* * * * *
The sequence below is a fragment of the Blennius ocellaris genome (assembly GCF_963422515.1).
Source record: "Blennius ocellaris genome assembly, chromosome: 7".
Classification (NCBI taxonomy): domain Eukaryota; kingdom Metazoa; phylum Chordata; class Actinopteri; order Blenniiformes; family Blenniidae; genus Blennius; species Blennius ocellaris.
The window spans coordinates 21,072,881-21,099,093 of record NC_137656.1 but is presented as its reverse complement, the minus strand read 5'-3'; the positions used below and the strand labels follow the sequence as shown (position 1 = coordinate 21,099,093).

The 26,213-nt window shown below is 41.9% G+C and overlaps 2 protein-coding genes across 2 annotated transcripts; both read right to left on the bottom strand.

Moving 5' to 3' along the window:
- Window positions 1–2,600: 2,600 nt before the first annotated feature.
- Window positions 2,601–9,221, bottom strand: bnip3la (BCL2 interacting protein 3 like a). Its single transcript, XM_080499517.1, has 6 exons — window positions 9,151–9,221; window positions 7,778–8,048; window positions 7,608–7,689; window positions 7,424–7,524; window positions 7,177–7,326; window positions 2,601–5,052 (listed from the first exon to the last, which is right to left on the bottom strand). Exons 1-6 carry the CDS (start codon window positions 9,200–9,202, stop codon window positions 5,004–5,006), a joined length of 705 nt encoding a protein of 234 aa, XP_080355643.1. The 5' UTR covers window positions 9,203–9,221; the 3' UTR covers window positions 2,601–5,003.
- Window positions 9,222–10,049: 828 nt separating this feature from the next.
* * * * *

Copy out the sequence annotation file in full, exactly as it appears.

The sequence below is a fragment of the Blennius ocellaris genome (assembly GCF_963422515.1).
Source record: "Blennius ocellaris genome assembly, chromosome: 7".
Classification (NCBI taxonomy): domain Eukaryota; kingdom Metazoa; phylum Chordata; class Actinopteri; order Blenniiformes; family Blenniidae; genus Blennius; species Blennius ocellaris.
The window spans coordinates 21,072,881-21,099,093 of record NC_137656.1 but is presented as its reverse complement, the minus strand read 5'-3'; the positions used below and the strand labels follow the sequence as shown (position 1 = coordinate 21,099,093).

The 26,213-nt window shown below is 41.9% G+C and overlaps 2 protein-coding genes across 2 annotated transcripts; both read right to left on the bottom strand.

Moving 5' to 3' along the window:
- Window positions 1–2,600: 2,600 nt before the first annotated feature.
- Window positions 2,601–9,221, bottom strand: bnip3la (BCL2 interacting protein 3 like a). Its single transcript, XM_080499517.1, has 6 exons — window positions 9,151–9,221; window positions 7,778–8,048; window positions 7,608–7,689; window positions 7,424–7,524; window positions 7,177–7,326; window positions 2,601–5,052 (listed from the first exon to the last, which is right to left on the bottom strand). Exons 1-6 carry the CDS (start codon window positions 9,200–9,202, stop codon window positions 5,004–5,006), a joined length of 705 nt encoding a protein of 234 aa, XP_080355643.1. The 5' UTR covers window positions 9,203–9,221; the 3' UTR covers window positions 2,601–5,003.
- Window positions 9,222–10,049: 828 nt separating this feature from the next.